My sweet I will close this letter as I have been interrupted so many times. Hoping to one of the lucky ones and home soon to you.

All my love,

After the long Italian campaign, Mitch and the Fifth Army stood as victors but at a great price. By the cease-fire of May 2, the Fifth Army was engaged in continuous combat for more than 600 days, more than any other combat group during the war. They fought through rugged terrain, harsh, bitter weather, and a skillful and determined foe. It was a dogged advance of hundreds of miles. Throughout the war, the Fifth Army suffered more than 100,000 causalities. Who knows how many Mitch's unit were treated.  

For his service, Mitch was awarded the Bronze Star. His citation read:
SYLVESTER C. MITCHELL, First Lieutenant, Medical Administrative Corps, United States Army. For meritorious services in support of combat operations from 10 September 1944 to 2 May 1945, in Italy. Operating an ambulance control point, First Lieutenant Mitchell rendered praiseworthy service in the prompt and efficient evacuation of wounded men. Displaying keen foresight and resourcefulness, he made a sound and equitable distribution of causalities among the hospitals, insuring the most effective treatment of critical surgical cases. The initiative and untiring devotion to duty of First Lieutenant Mitchell are exemplary of the finest traditions of the Medical Department of the United States Army."

Years after the war, Mitch took A.J. and his sister Peg to Italy and showed them the places where he served. Peg recalled a story Mitch told during that 1984 visit. 

"There was quite a big battle and the Americans were losing … a German plane went over and dropped a bomb and it fell between the unit where your father was and where Tom ("Mitch's brother) was. And each one thought the other's unit got hit and your father took us to that spot where the bomb fell." Peg recalled, "Nobody in Tom's original unit ever came home."

They also visited the American cemetery at Anzio. "It was sad" A.J. would say "hundreds and hundreds of crosses." These were the ones who didn't come home to their sweethearts. Mitch was 27 when he entered the service and 32 when he got out. He gave some of the best years of his life, but he knew others who had given the "last full measure of devotion" would not be coming back. Mitch like millions of other soldiers faced the dangers and witnessed the horrors of war. This generation – called the "greatest" by some - rose to the challenge of their age and defeated the tyranny threatening the world. But Mitch, like many veterans seldom mentioned the war when he came back. There was a family to raise and a country to rebuild.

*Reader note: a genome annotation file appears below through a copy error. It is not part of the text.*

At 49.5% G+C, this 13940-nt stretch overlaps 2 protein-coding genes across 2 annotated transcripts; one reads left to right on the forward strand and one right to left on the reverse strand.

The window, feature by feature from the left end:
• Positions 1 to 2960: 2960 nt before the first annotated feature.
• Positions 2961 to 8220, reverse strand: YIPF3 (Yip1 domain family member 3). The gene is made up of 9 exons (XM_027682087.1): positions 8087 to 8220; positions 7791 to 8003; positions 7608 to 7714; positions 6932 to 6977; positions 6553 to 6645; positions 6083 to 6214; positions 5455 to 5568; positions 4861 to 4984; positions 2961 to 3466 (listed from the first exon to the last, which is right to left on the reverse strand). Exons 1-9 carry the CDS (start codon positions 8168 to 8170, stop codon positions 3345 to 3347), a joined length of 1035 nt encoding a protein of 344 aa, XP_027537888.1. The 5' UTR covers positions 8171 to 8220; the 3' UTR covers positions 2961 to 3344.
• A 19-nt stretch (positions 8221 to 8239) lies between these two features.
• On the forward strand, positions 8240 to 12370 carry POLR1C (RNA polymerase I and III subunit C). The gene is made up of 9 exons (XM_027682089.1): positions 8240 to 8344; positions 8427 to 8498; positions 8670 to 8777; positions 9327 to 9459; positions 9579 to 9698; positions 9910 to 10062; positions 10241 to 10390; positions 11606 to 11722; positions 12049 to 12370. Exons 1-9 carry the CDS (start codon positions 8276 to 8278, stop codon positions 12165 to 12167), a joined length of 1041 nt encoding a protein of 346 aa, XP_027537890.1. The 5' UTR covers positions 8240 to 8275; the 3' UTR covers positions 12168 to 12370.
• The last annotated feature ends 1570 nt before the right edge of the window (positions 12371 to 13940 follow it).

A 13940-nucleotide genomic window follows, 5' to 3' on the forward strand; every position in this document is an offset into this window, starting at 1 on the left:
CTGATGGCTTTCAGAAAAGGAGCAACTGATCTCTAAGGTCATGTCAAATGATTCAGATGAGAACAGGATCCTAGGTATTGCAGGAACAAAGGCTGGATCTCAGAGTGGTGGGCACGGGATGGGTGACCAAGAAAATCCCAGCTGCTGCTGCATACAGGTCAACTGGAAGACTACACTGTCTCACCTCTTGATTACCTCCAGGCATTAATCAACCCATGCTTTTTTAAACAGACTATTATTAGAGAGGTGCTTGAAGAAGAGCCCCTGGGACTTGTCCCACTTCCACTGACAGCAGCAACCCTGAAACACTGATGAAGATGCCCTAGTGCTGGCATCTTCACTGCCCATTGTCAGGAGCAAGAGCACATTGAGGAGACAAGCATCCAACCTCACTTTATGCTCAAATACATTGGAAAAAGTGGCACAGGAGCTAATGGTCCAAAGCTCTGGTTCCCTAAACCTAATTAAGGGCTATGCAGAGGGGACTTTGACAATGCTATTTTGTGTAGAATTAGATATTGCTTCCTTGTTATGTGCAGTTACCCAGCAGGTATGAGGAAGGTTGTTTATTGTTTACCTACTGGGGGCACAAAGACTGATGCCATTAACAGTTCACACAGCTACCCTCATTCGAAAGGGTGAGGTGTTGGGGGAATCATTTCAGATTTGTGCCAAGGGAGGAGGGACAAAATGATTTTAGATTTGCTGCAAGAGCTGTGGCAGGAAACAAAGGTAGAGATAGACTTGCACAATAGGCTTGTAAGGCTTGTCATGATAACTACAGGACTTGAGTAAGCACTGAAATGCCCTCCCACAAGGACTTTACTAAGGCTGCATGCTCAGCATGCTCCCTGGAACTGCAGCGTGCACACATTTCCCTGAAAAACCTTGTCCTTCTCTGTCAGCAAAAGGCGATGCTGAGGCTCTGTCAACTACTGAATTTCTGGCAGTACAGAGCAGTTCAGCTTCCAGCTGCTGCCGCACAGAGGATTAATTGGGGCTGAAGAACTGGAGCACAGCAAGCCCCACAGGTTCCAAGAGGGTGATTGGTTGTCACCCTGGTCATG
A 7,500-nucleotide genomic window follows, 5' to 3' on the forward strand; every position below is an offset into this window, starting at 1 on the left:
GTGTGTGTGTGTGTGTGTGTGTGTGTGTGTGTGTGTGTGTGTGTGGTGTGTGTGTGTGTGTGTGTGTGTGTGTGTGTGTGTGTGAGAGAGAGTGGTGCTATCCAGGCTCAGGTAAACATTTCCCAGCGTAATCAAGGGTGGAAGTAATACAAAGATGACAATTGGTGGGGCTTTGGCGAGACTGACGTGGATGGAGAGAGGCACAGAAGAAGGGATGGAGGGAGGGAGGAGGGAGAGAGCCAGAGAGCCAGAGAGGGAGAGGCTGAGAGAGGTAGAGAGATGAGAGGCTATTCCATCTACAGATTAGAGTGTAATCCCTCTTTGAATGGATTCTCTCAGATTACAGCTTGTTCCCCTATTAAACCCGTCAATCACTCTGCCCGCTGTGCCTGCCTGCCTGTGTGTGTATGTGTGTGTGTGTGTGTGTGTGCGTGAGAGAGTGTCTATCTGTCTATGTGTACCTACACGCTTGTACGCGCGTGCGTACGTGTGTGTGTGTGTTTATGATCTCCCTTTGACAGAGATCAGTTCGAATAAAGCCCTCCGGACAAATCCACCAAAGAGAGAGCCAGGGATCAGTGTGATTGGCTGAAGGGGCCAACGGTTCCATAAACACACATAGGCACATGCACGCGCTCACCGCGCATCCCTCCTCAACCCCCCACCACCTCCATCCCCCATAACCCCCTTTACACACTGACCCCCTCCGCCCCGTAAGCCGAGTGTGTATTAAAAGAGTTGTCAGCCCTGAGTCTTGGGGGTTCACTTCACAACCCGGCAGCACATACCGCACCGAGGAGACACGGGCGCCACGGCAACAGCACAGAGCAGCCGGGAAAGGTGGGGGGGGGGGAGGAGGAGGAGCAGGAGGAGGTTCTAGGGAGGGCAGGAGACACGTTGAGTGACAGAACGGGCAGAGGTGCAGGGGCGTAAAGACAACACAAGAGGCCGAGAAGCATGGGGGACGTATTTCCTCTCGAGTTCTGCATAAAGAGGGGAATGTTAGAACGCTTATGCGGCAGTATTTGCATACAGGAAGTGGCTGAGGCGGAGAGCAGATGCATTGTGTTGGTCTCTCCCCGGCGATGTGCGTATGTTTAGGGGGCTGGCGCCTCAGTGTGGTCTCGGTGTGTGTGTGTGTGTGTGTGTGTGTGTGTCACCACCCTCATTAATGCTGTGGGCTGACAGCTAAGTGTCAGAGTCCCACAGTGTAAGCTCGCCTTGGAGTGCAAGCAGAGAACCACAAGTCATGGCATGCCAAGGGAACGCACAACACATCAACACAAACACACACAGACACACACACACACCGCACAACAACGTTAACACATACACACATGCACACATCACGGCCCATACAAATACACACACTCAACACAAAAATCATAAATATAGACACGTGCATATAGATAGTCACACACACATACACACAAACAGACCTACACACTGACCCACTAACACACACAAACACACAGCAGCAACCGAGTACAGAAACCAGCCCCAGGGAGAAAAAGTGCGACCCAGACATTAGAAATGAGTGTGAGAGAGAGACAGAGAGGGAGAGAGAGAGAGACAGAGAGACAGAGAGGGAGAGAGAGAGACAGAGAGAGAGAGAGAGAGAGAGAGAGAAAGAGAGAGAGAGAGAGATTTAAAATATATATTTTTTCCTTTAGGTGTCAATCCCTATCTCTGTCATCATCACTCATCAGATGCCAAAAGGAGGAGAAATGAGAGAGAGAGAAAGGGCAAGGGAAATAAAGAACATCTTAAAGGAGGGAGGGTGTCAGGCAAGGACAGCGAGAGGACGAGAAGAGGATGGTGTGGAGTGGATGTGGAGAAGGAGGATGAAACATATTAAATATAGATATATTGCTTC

The war was over but the romance went on. With Tom as his best man and Elly as her bridesmaid, Mitch and A.J. wed on November 17, 1945. Like many other young couples after the war, they lived in various places for a while including the Hotel Edison in Lynn, Mass., for six months. But by the fall of the next year, they settled into their first new home, an apartment right on the border of Lynn and Swampscott, Mass. It looked out over the Atlantic, the same ocean that kept them apart for three long years. But now they could walk its beaches and build the life they had longed for, hoped for, and prayed for. This new life deserved a good start and one last letter.

Nov. 20, 1946

My darling Wife,

I thought it would be proper and nice for me to be the sender of the first letter to you in our new home.

What memories are running thru my mind -- Of the places where I used to be, and how far away you were when writing to you and how close you are now. This being my first letter to you since our marriage seems very strange esp. after leaving you this morning, in fact after just talking to you on the telephone about a chair for our home.

I wish so much for you and me. I hope that God will be good to us and protect and bless our home. I desire your happiness so much. 

So my darling I wish you all the best in our new home. 

Your loving,

God answered Mitch's prayer. He was good to them. He gave Mitch and A.J. four children and later seven grandchildren. They lived through the Cold War, survived the tumultuous '60s, endured financial setbacks, physical ailments and met the challenges of raising four children in an ever-changing world. Through 53 years of marriage, two constants remained: their unshakable faith in God and the enduring love they shared. It's been years since they've been here. But when their children re-discovered these letters - this long silent heritage come alive, they bore witness to the love that survived between Mitch and his "dearest" A.J.


Used with Permission: @ Dearest AJ.